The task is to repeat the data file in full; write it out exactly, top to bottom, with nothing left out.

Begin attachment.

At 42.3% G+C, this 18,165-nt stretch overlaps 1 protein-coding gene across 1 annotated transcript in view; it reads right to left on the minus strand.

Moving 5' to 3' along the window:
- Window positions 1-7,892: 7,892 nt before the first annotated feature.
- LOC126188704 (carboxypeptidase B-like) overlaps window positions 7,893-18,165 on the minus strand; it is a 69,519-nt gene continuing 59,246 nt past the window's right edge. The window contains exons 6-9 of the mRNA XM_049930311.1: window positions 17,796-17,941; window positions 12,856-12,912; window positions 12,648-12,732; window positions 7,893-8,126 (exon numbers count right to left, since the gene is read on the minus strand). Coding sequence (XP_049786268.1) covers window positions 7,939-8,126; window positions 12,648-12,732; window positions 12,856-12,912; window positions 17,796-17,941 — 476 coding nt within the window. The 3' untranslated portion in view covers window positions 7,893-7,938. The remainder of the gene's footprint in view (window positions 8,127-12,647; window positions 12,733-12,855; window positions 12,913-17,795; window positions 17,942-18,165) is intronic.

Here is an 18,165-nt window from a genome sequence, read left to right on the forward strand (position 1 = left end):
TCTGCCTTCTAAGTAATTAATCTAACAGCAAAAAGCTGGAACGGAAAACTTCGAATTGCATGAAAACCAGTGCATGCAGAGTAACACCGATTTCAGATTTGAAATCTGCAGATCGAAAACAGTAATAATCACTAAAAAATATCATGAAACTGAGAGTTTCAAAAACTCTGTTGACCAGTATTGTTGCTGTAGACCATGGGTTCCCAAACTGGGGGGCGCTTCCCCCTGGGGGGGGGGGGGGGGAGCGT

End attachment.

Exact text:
At 42.3% G+C, this 18,165-nt stretch overlaps 1 protein-coding gene across 1 annotated transcript in view; it reads right to left on the minus strand.

Moving 5' to 3' along the window:
- Window positions 1-7,892: 7,892 nt before the first annotated feature.
- LOC126188704 (carboxypeptidase B-like) overlaps window positions 7,893-18,165 on the minus strand; it is a 69,519-nt gene continuing 59,246 nt past the window's right edge. The window contains exons 6-9 of the mRNA XM_049930311.1: window positions 17,796-17,941; window positions 12,856-12,912; window positions 12,648-12,732; window positions 7,893-8,126 (exon numbers count right to left, since the gene is read on the minus strand). Coding sequence (XP_049786268.1) covers window positions 7,939-8,126; window positions 12,648-12,732; window positions 12,856-12,912; window positions 17,796-17,941 — 476 coding nt within the window. The 3' untranslated portion in view covers window positions 7,893-7,938. The remainder of the gene's footprint in view (window positions 8,127-12,647; window positions 12,733-12,855; window positions 12,913-17,795; window positions 17,942-18,165) is intronic.

Here is an 18,165-nt window from a genome sequence, read left to right on the forward strand (position 1 = left end):
TCTGCCTTCTAAGTAATTAATCTAACAGCAAAAAGCTGGAACGGAAAACTTCGAATTGCATGAAAACCAGTGCATGCAGAGTAACACCGATTTCAGATTTGAAATCTGCAGATCGAAAACAGTAATAATCACTAAAAAATATCATGAAACTGAGAGTTTCAAAAACTCTGTTGACCAGTATTGTTGCTGTAGACCATGGGTTCCCAAACTGGGGGGCGCTTCCCCCTGGGGGGGGGGGGGGGGAGCGT